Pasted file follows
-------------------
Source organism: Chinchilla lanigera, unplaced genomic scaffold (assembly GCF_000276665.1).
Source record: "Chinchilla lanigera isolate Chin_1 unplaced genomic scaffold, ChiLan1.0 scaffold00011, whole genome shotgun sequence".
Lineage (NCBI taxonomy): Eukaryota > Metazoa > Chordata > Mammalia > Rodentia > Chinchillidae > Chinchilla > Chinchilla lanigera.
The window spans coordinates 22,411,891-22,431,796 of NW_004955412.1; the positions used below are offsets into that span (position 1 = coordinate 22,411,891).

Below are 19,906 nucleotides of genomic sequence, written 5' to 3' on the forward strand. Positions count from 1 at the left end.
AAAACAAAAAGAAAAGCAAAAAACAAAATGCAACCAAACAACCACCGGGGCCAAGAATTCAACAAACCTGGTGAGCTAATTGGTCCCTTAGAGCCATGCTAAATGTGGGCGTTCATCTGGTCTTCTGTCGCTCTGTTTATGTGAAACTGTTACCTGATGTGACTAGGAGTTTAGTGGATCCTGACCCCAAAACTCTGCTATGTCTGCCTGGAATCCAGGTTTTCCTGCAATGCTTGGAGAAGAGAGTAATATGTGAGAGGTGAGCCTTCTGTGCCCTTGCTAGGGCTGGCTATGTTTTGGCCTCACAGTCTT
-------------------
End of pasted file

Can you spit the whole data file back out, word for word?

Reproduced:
Source organism: Chinchilla lanigera, unplaced genomic scaffold (assembly GCF_000276665.1).
Source record: "Chinchilla lanigera isolate Chin_1 unplaced genomic scaffold, ChiLan1.0 scaffold00011, whole genome shotgun sequence".
Lineage (NCBI taxonomy): Eukaryota > Metazoa > Chordata > Mammalia > Rodentia > Chinchillidae > Chinchilla > Chinchilla lanigera.
The window spans coordinates 22,411,891-22,431,796 of NW_004955412.1; the positions used below are offsets into that span (position 1 = coordinate 22,411,891).

Below are 19,906 nucleotides of genomic sequence, written 5' to 3' on the forward strand. Positions count from 1 at the left end.
AAAACAAAAAGAAAAGCAAAAAACAAAATGCAACCAAACAACCACCGGGGCCAAGAATTCAACAAACCTGGTGAGCTAATTGGTCCCTTAGAGCCATGCTAAATGTGGGCGTTCATCTGGTCTTCTGTCGCTCTGTTTATGTGAAACTGTTACCTGATGTGACTAGGAGTTTAGTGGATCCTGACCCCAAAACTCTGCTATGTCTGCCTGGAATCCAGGTTTTCCTGCAATGCTTGGAGAAGAGAGTAATATGTGAGAGGTGAGCCTTCTGTGCCCTTGCTAGGGCTGGCTATGTTTTGGCCTCACAGTCTT